PC boards with EOS damage often pass functional test and are shipped as good finished products, which later prove to be marginal in operation and/or short-lived. A recent study1 showed that 55% of the field failures for a particular product were attributed to EOS. This can result in excessive warranty service and general reliability problems.
Fixtures now are available which are static-safe and provide protection to devices from ESD and EOS. It is envisioned that, in the near future, all test fixtures will be of the static-safe variety.
Board Flex - Fixture suppliers are being challenged to minimize the magnitude of board flexing which occurs when the UUT is drawn down against the bed of nails. Again, this is driven by SMT board designs which, due to component mounting, are much more susceptible to damage from board deflection.
When board flexing occurs, it is possible to create cracks in solder joints or the components if the fixture was constructed improperly. The old techniques used for gasketing and supporting the UUT need to be revised in order to minimize stresses on the board.
Recently, some methods have been developed which utilize computer modeling to effectively locate supports. These numerical methods consider the location and forces associated with test probes, the supports and the atmospheric-pressure differential. Using this data, board stress can be minimized effectively.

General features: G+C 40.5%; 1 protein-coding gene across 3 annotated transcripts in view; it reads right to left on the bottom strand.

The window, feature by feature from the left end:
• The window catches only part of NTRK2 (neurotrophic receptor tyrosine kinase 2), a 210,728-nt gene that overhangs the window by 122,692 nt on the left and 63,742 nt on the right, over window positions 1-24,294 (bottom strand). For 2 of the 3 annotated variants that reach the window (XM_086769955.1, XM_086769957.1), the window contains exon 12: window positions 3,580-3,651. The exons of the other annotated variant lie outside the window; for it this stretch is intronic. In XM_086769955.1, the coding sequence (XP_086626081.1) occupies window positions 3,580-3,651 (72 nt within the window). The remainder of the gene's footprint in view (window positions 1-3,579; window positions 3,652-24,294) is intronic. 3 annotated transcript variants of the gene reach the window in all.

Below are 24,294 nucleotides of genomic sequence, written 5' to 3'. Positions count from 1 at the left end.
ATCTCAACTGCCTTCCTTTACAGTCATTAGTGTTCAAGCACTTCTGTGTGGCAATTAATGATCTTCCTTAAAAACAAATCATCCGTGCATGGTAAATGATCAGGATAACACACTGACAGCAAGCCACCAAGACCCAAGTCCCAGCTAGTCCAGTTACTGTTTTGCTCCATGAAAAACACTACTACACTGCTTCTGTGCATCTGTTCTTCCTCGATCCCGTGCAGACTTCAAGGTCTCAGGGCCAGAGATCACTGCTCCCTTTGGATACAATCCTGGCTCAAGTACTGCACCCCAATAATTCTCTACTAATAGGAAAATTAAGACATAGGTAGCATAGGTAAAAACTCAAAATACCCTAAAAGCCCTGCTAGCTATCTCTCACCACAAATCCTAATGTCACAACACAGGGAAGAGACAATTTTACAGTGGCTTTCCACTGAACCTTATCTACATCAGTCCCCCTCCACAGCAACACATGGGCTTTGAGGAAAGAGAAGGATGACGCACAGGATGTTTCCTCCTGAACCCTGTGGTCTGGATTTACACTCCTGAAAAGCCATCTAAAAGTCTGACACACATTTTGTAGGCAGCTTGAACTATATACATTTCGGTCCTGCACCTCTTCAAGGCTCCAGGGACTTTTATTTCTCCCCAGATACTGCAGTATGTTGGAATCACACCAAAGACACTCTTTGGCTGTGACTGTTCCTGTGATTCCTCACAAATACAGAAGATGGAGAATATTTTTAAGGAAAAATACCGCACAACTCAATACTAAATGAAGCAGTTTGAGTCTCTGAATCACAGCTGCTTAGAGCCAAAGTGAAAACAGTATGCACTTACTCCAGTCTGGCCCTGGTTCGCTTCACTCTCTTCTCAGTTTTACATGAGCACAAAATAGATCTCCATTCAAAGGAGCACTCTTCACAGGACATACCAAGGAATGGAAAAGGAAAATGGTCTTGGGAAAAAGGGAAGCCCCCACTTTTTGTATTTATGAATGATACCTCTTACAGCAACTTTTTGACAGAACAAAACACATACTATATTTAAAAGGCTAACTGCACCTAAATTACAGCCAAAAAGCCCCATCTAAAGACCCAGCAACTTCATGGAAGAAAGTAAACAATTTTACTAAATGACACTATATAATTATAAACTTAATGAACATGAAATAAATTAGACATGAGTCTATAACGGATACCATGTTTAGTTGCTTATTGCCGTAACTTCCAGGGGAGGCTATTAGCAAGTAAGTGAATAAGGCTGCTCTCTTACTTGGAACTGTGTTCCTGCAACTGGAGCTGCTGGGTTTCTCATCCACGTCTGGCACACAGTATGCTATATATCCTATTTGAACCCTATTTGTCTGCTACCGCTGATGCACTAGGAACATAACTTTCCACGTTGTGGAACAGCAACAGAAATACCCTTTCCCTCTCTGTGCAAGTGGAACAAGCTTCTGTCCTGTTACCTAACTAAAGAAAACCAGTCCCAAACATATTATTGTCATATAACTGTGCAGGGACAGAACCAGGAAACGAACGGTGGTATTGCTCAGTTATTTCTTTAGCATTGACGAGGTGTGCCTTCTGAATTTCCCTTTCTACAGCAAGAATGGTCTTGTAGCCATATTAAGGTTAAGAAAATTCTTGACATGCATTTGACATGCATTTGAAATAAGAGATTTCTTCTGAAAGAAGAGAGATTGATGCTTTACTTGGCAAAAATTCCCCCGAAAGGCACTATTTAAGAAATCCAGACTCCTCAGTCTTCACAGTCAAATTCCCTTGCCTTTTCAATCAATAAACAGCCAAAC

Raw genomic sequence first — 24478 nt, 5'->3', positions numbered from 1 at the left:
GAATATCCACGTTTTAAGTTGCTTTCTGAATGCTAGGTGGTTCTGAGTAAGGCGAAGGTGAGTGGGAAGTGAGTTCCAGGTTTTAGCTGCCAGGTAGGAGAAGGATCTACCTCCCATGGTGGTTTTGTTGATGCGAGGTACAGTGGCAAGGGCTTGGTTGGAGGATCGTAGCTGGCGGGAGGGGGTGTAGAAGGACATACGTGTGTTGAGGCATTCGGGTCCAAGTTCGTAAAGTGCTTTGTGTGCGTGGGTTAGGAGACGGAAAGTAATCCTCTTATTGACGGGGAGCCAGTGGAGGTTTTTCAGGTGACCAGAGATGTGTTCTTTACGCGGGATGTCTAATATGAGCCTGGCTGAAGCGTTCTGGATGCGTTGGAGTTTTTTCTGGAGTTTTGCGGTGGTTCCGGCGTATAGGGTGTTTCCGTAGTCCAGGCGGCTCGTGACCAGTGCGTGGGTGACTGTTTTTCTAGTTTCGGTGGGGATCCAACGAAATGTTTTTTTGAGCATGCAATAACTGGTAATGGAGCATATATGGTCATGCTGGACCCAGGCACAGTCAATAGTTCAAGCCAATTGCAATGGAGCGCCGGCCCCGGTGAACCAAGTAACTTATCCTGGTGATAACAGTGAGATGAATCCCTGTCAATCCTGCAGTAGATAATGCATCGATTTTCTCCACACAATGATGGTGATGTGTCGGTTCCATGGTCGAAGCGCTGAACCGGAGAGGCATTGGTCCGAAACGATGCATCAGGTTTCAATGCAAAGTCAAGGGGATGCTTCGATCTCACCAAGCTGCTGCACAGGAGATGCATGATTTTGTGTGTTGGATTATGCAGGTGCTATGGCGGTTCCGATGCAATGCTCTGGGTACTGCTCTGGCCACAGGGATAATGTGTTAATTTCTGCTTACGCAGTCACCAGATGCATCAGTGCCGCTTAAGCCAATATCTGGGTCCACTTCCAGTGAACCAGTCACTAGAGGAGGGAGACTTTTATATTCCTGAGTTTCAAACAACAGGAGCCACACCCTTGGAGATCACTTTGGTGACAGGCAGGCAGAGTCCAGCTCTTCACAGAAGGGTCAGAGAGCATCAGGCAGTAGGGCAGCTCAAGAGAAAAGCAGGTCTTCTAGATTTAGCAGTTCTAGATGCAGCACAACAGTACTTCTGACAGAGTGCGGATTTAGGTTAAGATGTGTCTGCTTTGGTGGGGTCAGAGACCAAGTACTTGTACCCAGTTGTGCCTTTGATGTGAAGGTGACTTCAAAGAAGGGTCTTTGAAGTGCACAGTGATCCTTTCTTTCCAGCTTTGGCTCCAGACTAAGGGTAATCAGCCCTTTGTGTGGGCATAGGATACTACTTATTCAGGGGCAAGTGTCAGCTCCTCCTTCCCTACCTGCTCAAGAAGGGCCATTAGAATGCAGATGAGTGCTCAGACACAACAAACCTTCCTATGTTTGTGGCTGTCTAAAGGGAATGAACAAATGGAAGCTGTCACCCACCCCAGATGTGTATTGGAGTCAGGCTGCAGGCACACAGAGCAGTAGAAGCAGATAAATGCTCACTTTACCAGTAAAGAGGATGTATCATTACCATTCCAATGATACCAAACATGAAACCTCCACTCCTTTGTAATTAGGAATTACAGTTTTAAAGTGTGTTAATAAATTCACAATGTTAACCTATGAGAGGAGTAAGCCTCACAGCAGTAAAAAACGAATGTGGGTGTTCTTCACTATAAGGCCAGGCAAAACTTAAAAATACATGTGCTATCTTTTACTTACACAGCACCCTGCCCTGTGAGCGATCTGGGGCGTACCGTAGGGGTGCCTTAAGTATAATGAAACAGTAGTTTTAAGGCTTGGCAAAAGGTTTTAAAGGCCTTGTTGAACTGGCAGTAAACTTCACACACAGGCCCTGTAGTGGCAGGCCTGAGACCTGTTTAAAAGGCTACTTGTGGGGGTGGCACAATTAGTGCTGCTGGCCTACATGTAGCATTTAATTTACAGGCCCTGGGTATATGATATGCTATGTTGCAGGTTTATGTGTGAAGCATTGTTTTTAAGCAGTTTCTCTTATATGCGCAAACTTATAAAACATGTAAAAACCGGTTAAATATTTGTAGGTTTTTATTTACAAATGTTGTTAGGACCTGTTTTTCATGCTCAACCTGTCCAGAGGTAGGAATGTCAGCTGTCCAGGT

CAD/Tester Link - The use of computer-aided design (CAD) data in building test fixtures is on the increase. This is partially due to the drop in CAD hardware cost and their availability on personal computers.
The main reasons, however, center around accuracy, turnaround time and cost. When the CAD data is available, many of the manual data-entry tasks can be eliminated. This has the effect of reducing fixture development time with a proportional savings typically passed on to the user of the fixture.
The accuracy gains include both probe placement and wiring which can yield further savings by minimizing rework. The errors associated with any manual process can be eliminated by using the same data from which the board was created.
Service - The service requirements center around quality and delivery time. In many cases, a timely entry into a market is critical to the success of a product. With the trend toward shorter product life cycles and the SMT process facilitating rapid product transitions, the test area also is required to respond more rapidly to changes.
This means bringing a new fixture and associated test program on-line in a shorter time frame. To accomplish this, a fixture supplier needs to deliver a quality product on time with an absolute minimum (if not zero) number of errors. Presently, a two- to three- week delivery is adequate, but one to two weeks soon may be the norm.
Even this short delivery cycle will not satisfy the needs of users if the fixture arrives with errors. These errors, which can range from a misplaced wire to improper gasketing, can disrupt the manufacturing environment. Fixture suppliers will have to continue to improve their quaity and delivery service in order to meet the manufacturing challenge.
Gary St. Onge is the Vice President, Test Fixture Group, for Everett Charles Technologies.
Article printed in Evaluation Engineering, December 1988.